The USDA's Farm Service Agency and Natural Resources Conservation Service will have workshops to aid agricultural producers; including cattle, tree, nursery, vegetable, and berry farmers in filing for federal assistance programs. Appointments can be arranged now for filing applications during these workshops.
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Yes, Coffee is now being Commercially Grown in California!
Are you interested in growing, processing and marketing Coffee in California? Would you like to learn about new opportunities for this high-value crop and speak with industry professionals?
The Huntley College of Agriculture is hosting an Inaugural Industry “Coffee Summit” on January 18th at the AgriScapes Outreach Center located on the campus of Cal Poly Pomona.
Hear from the California coffee industry leaders from Santa Barbara and San Diego Counties and from long-time professionals with the University of California, University of Hawaii and USDA. In addition you'll learn about current research field trials to determine which varieties are suitable for production in California.
Summit topics include development of estate coffee, coffee production, pests and diseases, processing methods and marketing. Please join us on January 18th at the AgriScapes Conference Center from 8:00 am to 4:00 pm. Continental breakfast, lunch and coffee tasting will be provided!
Summit Contact: Duncan McKee - Cal Poly Pomona firstname.lastname@example.org
And more info along with agenda and registration:
In the meantime watch the CBS "This Morning" video of California coffee growing
One focus of UC Agriculture and Natural Resources (UC ANR) is forestry, and a host of its researchers study the impacts of fire and fire suppression in California wildlands. This expertise is valued by the public and the news media in times when wildfires strike.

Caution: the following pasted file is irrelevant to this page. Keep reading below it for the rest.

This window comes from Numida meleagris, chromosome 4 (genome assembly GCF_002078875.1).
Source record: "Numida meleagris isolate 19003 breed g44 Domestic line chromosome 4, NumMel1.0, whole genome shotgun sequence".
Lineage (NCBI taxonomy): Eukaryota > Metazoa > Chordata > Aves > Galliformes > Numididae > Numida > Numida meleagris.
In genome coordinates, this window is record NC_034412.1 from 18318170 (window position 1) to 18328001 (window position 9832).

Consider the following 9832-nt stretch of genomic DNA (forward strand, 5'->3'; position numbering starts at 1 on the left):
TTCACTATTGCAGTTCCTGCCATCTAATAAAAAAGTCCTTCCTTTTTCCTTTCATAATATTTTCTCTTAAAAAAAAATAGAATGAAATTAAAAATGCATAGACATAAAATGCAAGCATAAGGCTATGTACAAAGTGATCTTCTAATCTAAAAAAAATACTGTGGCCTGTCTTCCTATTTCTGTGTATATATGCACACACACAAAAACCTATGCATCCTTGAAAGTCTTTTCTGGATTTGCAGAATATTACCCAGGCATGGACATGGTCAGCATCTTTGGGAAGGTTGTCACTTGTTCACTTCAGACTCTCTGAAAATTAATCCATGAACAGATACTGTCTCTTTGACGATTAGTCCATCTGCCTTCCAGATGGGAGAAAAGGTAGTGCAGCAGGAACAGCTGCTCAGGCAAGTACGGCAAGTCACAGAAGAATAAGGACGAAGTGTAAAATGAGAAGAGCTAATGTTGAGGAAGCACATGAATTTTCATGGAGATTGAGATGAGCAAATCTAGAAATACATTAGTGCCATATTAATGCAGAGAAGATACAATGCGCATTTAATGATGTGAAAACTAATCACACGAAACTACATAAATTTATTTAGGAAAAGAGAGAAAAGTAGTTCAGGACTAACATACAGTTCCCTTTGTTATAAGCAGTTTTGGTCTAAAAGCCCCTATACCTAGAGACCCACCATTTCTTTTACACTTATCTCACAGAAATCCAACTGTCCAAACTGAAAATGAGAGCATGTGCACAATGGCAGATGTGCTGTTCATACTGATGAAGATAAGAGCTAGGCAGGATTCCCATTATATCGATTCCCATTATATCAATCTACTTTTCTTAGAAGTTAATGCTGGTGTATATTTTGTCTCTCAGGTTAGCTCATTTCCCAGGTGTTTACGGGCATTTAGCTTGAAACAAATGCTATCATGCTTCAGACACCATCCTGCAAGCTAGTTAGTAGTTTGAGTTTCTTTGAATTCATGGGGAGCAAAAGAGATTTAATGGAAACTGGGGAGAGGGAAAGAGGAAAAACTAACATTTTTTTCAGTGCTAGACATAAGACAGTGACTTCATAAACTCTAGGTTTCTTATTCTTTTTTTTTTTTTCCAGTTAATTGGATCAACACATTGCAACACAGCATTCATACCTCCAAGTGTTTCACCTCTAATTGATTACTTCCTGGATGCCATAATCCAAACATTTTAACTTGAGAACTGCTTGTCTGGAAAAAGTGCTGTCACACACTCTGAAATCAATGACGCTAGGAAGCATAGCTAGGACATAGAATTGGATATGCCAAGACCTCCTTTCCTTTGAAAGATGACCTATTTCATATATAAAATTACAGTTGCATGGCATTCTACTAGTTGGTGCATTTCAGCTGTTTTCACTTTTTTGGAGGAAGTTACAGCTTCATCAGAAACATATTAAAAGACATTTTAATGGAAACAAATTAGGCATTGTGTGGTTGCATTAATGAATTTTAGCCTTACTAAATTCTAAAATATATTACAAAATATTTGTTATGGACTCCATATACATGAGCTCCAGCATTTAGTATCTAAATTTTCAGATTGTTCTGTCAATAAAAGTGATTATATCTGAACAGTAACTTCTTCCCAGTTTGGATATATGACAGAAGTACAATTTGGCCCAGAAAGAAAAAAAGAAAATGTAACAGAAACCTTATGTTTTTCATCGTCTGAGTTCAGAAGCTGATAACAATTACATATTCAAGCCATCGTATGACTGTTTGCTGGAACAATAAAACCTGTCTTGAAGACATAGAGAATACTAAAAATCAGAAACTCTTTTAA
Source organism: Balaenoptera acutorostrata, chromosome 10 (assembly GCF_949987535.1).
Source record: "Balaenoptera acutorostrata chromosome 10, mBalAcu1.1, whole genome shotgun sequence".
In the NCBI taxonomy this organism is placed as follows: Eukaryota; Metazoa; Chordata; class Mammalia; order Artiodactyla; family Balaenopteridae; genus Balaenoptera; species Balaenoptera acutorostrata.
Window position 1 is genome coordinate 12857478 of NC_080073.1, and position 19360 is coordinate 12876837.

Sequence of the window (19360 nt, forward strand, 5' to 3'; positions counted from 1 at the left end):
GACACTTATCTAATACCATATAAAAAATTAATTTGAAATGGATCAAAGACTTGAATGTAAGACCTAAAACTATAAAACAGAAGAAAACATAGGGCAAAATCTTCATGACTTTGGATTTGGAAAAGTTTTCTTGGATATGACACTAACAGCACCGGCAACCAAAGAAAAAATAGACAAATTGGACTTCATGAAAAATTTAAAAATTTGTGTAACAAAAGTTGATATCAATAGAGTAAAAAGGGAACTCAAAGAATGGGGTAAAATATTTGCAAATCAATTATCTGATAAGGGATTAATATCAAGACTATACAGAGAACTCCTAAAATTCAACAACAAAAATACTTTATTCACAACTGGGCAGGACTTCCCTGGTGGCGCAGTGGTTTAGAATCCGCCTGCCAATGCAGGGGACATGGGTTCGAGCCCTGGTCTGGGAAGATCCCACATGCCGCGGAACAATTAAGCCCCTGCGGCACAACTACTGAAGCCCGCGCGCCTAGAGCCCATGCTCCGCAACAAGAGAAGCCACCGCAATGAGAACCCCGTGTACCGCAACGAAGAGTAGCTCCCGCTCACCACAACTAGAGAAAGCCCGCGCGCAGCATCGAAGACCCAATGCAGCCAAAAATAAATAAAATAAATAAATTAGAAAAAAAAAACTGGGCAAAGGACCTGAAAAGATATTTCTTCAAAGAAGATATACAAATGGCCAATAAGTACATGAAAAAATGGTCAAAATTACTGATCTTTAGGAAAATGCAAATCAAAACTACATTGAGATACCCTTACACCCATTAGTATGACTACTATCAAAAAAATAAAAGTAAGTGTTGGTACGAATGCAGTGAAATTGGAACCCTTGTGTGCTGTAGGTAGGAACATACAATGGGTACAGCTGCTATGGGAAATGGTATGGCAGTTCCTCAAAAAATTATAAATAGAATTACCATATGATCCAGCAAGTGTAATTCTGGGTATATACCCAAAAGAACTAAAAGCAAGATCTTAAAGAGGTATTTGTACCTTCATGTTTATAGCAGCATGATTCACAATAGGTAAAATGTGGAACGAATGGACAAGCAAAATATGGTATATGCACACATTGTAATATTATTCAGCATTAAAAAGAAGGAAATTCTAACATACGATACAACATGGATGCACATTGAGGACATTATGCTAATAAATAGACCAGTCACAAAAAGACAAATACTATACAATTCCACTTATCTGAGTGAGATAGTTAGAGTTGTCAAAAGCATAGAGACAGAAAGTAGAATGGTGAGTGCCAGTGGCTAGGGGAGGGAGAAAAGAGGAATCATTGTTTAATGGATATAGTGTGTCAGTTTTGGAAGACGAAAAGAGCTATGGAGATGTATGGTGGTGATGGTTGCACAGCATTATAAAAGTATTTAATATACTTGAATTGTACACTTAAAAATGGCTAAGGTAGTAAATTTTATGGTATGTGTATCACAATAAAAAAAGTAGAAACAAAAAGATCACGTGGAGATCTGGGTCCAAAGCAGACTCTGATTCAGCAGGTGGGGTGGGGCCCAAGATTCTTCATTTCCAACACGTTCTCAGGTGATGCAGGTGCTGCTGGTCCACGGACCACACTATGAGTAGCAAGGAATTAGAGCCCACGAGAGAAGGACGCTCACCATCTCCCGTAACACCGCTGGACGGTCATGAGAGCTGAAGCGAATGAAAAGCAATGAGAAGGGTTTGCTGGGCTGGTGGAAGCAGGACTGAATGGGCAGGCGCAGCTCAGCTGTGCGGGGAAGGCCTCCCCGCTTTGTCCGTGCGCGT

The 2017 fire season has been the most severe on record, due to a combustible combination of drought, rains, and especially, wind. “What really makes big years in terms of acres burned is essentially how many really windy days we have,” UCCE forestry specialist Bill Stewart told KPCC. Last year's wet winter, which led to increased vegetation, and this year's record-breaking heat waves aren't as indicative of fire danger as Santa Ana winds, known in Northern California as Diablo winds, Stewart said. “It's always dry. There's always fuel,” he said.
UC Cooperative Extension specialist Max Moritz said the state needs to incorporate wind corridors into its fire hazard severity zone maps, according to an article on ScienceMag.org. Stricter building codes apply in places designated as high-risk.
UC ANR scientists also generate local fire recovery and mitigation resources for the public in wildfire-prone counties.
Links to all the sites have been aggregated on a UC ANR story map - https://arcg.is/0SWyW8. This story map may be freely shared on websites and social media. (Find the share URL and the embed code by clicking the share icon on the upper right hand corner of the story map.)
Local UC Cooperative Extension fire resources websites listed on the story map are:
The following general information on wildfire recovery is available for those who were directly impacted by the wildfire.
Don't get burned twice (pdf)
The site also provides information for those whose homes were spared in 2017, but now wish to take precautions to reduce the risk of wildfire damage in the future.
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